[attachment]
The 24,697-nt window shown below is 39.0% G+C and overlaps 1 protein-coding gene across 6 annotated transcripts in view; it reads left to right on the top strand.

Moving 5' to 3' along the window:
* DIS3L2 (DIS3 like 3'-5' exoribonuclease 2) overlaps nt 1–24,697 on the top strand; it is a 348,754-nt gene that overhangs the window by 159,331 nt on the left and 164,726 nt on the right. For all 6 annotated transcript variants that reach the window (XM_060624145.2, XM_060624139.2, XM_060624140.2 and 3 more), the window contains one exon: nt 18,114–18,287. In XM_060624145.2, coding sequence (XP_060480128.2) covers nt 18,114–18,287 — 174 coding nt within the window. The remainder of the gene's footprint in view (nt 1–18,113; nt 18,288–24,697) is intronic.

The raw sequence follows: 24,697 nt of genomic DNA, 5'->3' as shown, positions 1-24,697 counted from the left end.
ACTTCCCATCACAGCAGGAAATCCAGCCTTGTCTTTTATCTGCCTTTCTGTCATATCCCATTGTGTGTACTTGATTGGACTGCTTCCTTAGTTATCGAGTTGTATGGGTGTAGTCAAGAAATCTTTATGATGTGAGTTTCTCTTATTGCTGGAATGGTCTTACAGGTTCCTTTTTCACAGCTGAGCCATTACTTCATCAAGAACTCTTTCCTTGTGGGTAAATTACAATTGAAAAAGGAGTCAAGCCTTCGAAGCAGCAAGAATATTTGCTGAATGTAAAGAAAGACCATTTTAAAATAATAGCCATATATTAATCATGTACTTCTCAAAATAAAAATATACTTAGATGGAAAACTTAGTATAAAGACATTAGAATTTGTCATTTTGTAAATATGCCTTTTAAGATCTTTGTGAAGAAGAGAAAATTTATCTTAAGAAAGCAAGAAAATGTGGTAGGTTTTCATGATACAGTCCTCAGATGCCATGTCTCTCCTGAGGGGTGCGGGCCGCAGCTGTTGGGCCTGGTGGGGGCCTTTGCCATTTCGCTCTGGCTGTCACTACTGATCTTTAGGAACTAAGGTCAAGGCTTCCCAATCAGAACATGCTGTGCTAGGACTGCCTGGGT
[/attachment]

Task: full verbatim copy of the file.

The 24,697-nt window shown below is 39.0% G+C and overlaps 1 protein-coding gene across 6 annotated transcripts in view; it reads left to right on the top strand.

Moving 5' to 3' along the window:
* DIS3L2 (DIS3 like 3'-5' exoribonuclease 2) overlaps nt 1–24,697 on the top strand; it is a 348,754-nt gene that overhangs the window by 159,331 nt on the left and 164,726 nt on the right. For all 6 annotated transcript variants that reach the window (XM_060624145.2, XM_060624139.2, XM_060624140.2 and 3 more), the window contains one exon: nt 18,114–18,287. In XM_060624145.2, coding sequence (XP_060480128.2) covers nt 18,114–18,287 — 174 coding nt within the window. The remainder of the gene's footprint in view (nt 1–18,113; nt 18,288–24,697) is intronic.

The raw sequence follows: 24,697 nt of genomic DNA, 5'->3' as shown, positions 1-24,697 counted from the left end.
ACTTCCCATCACAGCAGGAAATCCAGCCTTGTCTTTTATCTGCCTTTCTGTCATATCCCATTGTGTGTACTTGATTGGACTGCTTCCTTAGTTATCGAGTTGTATGGGTGTAGTCAAGAAATCTTTATGATGTGAGTTTCTCTTATTGCTGGAATGGTCTTACAGGTTCCTTTTTCACAGCTGAGCCATTACTTCATCAAGAACTCTTTCCTTGTGGGTAAATTACAATTGAAAAAGGAGTCAAGCCTTCGAAGCAGCAAGAATATTTGCTGAATGTAAAGAAAGACCATTTTAAAATAATAGCCATATATTAATCATGTACTTCTCAAAATAAAAATATACTTAGATGGAAAACTTAGTATAAAGACATTAGAATTTGTCATTTTGTAAATATGCCTTTTAAGATCTTTGTGAAGAAGAGAAAATTTATCTTAAGAAAGCAAGAAAATGTGGTAGGTTTTCATGATACAGTCCTCAGATGCCATGTCTCTCCTGAGGGGTGCGGGCCGCAGCTGTTGGGCCTGGTGGGGGCCTTTGCCATTTCGCTCTGGCTGTCACTACTGATCTTTAGGAACTAAGGTCAAGGCTTCCCAATCAGAACATGCTGTGCTAGGACTGCCTGGGT